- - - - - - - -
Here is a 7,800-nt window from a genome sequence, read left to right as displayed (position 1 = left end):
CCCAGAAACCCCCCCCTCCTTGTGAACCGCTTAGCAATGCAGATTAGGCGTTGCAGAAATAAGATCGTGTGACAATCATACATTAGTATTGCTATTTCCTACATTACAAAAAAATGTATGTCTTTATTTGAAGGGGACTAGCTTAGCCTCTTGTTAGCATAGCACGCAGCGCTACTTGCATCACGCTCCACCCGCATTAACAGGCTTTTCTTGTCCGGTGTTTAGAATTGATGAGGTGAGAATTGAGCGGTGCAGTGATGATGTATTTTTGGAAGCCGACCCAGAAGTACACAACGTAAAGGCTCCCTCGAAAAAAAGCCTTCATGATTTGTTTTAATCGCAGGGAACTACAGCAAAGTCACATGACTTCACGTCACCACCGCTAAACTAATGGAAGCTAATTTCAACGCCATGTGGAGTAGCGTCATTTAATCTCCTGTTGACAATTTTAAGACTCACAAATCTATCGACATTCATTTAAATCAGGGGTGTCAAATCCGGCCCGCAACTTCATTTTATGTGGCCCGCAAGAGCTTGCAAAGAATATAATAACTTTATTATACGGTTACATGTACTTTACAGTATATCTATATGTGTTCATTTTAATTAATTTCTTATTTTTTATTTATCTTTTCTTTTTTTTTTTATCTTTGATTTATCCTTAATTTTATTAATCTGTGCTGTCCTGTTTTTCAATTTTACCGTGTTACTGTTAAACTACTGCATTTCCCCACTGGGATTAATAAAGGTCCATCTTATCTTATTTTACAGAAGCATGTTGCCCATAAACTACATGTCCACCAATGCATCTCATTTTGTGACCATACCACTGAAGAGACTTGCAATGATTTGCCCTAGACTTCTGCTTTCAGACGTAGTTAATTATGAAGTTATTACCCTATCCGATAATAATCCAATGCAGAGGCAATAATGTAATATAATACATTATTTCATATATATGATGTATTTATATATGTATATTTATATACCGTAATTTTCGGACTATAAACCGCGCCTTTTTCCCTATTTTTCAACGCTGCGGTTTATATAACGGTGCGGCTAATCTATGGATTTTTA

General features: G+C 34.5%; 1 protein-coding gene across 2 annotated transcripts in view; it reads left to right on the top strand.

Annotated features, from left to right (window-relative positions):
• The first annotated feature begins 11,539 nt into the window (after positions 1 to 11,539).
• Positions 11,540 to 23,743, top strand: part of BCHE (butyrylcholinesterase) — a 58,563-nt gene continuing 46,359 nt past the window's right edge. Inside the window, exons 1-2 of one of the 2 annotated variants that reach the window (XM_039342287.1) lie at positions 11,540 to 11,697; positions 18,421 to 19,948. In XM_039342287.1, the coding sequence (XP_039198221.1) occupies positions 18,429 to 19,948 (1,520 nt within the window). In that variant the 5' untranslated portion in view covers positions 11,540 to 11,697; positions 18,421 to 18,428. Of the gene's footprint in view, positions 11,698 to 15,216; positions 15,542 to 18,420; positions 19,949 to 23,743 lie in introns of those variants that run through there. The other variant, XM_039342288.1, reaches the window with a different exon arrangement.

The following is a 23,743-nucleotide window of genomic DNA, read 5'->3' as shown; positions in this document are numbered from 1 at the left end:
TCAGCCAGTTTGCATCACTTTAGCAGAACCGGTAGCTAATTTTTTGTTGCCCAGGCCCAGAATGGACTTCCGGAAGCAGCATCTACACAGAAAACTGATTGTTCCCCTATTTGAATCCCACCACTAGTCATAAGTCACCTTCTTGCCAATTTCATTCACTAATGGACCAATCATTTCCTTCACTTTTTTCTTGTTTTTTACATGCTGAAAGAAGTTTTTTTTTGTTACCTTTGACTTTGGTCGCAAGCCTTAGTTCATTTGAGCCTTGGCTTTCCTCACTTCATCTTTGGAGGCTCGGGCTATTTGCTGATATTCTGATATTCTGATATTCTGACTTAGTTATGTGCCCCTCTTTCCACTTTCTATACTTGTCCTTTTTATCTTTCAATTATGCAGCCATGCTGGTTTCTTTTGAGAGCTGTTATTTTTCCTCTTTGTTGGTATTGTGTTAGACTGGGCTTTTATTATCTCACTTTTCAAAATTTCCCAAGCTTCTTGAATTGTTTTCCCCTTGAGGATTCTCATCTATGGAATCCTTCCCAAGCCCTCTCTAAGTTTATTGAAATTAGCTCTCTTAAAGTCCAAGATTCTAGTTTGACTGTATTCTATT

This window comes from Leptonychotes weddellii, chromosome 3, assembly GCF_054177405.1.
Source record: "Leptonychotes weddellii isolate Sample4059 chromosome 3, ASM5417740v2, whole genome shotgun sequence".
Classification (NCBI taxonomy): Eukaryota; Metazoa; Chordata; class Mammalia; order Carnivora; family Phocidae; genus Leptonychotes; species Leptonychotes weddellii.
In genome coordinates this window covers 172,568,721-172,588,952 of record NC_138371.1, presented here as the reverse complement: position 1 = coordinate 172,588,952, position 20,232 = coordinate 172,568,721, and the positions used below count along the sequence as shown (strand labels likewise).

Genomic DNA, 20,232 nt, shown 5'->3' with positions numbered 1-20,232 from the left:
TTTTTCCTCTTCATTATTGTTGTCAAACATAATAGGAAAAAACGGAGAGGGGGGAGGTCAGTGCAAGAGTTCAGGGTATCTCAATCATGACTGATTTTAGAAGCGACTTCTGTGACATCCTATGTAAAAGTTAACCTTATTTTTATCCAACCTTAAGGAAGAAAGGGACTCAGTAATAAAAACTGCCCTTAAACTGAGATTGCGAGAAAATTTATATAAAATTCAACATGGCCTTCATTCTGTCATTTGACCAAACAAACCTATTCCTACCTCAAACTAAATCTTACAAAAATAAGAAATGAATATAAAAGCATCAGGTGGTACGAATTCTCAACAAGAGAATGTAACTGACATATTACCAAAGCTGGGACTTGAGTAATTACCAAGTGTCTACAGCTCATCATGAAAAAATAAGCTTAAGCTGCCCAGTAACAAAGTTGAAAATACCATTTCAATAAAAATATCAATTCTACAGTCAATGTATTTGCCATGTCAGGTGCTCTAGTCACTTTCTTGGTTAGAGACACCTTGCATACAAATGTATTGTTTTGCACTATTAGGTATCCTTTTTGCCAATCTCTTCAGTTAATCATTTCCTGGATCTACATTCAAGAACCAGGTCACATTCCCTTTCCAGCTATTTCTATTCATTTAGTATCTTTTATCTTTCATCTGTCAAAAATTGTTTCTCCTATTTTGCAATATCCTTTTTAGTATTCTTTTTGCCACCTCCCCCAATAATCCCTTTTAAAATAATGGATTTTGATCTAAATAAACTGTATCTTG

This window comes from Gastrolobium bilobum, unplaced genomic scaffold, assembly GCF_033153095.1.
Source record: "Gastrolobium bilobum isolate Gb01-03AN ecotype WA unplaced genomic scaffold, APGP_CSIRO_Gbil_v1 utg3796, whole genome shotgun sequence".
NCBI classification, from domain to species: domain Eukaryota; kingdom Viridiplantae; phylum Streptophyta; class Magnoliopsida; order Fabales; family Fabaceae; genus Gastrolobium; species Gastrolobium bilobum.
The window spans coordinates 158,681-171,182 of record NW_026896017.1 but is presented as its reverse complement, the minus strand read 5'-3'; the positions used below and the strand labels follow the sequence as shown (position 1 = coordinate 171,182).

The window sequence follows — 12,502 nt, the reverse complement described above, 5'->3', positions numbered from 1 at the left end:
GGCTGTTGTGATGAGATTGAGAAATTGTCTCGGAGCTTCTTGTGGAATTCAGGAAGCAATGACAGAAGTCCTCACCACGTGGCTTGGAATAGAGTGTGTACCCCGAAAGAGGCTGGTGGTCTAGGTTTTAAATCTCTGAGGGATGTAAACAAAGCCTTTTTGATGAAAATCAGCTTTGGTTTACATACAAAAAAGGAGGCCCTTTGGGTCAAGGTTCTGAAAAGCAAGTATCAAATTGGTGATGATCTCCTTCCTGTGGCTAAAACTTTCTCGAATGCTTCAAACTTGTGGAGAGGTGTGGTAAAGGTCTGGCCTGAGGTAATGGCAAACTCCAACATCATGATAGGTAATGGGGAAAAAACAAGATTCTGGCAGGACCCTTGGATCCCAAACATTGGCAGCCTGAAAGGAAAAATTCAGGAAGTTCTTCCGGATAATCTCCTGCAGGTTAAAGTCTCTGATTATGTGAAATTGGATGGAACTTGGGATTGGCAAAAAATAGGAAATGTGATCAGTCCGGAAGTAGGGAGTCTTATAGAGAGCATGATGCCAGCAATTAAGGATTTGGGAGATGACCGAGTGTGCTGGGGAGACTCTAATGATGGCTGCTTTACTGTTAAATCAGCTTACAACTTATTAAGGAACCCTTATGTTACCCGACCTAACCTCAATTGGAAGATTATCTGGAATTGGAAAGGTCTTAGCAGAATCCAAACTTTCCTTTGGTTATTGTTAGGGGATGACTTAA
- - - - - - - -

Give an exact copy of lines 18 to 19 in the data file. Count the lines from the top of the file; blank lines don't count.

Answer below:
The window spans coordinates 158,681-171,182 of record NW_026896017.1 but is presented as its reverse complement, the minus strand read 5'-3'; the positions used below and the strand labels follow the sequence as shown (position 1 = coordinate 171,182).

The window sequence follows — 12,502 nt, the reverse complement described above, 5'->3', positions numbered from 1 at the left end: